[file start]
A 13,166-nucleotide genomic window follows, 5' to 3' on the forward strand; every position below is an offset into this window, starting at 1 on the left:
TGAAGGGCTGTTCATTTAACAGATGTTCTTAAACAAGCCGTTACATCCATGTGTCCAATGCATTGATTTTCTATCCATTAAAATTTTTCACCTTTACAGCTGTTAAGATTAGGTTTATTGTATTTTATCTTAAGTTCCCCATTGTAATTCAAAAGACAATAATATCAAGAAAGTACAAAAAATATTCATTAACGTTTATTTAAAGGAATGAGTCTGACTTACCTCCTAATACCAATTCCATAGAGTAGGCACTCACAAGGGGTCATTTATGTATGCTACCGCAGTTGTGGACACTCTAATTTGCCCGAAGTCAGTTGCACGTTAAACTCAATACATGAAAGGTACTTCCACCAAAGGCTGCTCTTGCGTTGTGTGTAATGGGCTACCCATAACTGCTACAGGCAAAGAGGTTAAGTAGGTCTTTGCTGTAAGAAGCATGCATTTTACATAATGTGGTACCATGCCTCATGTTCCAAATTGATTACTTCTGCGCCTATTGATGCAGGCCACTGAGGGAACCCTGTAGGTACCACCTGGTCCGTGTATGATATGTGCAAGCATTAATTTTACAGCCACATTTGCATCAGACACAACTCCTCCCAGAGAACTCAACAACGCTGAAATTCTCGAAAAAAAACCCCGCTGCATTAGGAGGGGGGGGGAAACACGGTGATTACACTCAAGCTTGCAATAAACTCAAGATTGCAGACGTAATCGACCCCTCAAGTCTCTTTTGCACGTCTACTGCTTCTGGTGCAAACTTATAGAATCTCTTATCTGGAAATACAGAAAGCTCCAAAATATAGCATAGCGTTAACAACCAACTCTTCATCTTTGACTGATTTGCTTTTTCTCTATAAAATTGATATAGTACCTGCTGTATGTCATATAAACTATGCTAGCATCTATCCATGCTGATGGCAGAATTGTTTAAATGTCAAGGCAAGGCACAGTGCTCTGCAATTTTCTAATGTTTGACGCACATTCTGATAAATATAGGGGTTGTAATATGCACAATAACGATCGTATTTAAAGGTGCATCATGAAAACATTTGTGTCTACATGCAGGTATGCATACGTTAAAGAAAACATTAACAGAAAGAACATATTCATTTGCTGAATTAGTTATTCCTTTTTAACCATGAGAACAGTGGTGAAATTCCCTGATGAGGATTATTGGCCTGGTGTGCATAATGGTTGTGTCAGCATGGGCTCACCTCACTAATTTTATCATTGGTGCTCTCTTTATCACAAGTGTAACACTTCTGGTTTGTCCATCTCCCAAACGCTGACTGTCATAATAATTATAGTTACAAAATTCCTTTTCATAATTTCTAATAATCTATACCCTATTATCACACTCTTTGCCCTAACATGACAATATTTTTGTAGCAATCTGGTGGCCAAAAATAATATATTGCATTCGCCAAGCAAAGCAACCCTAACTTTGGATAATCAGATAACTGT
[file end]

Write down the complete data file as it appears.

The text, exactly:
A 13,166-nucleotide genomic window follows, 5' to 3' on the forward strand; every position below is an offset into this window, starting at 1 on the left:
TGAAGGGCTGTTCATTTAACAGATGTTCTTAAACAAGCCGTTACATCCATGTGTCCAATGCATTGATTTTCTATCCATTAAAATTTTTCACCTTTACAGCTGTTAAGATTAGGTTTATTGTATTTTATCTTAAGTTCCCCATTGTAATTCAAAAGACAATAATATCAAGAAAGTACAAAAAATATTCATTAACGTTTATTTAAAGGAATGAGTCTGACTTACCTCCTAATACCAATTCCATAGAGTAGGCACTCACAAGGGGTCATTTATGTATGCTACCGCAGTTGTGGACACTCTAATTTGCCCGAAGTCAGTTGCACGTTAAACTCAATACATGAAAGGTACTTCCACCAAAGGCTGCTCTTGCGTTGTGTGTAATGGGCTACCCATAACTGCTACAGGCAAAGAGGTTAAGTAGGTCTTTGCTGTAAGAAGCATGCATTTTACATAATGTGGTACCATGCCTCATGTTCCAAATTGATTACTTCTGCGCCTATTGATGCAGGCCACTGAGGGAACCCTGTAGGTACCACCTGGTCCGTGTATGATATGTGCAAGCATTAATTTTACAGCCACATTTGCATCAGACACAACTCCTCCCAGAGAACTCAACAACGCTGAAATTCTCGAAAAAAAACCCCGCTGCATTAGGAGGGGGGGGGAAACACGGTGATTACACTCAAGCTTGCAATAAACTCAAGATTGCAGACGTAATCGACCCCTCAAGTCTCTTTTGCACGTCTACTGCTTCTGGTGCAAACTTATAGAATCTCTTATCTGGAAATACAGAAAGCTCCAAAATATAGCATAGCGTTAACAACCAACTCTTCATCTTTGACTGATTTGCTTTTTCTCTATAAAATTGATATAGTACCTGCTGTATGTCATATAAACTATGCTAGCATCTATCCATGCTGATGGCAGAATTGTTTAAATGTCAAGGCAAGGCACAGTGCTCTGCAATTTTCTAATGTTTGACGCACATTCTGATAAATATAGGGGTTGTAATATGCACAATAACGATCGTATTTAAAGGTGCATCATGAAAACATTTGTGTCTACATGCAGGTATGCATACGTTAAAGAAAACATTAACAGAAAGAACATATTCATTTGCTGAATTAGTTATTCCTTTTTAACCATGAGAACAGTGGTGAAATTCCCTGATGAGGATTATTGGCCTGGTGTGCATAATGGTTGTGTCAGCATGGGCTCACCTCACTAATTTTATCATTGGTGCTCTCTTTATCACAAGTGTAACACTTCTGGTTTGTCCATCTCCCAAACGCTGACTGTCATAATAATTATAGTTACAAAATTCCTTTTCATAATTTCTAATAATCTATACCCTATTATCACACTCTTTGCCCTAACATGACAATATTTTTGTAGCAATCTGGTGGCCAAAAATAATATATTGCATTCGCCAAGCAAAGCAACCCTAACTTTGGATAATCAGATAACTGT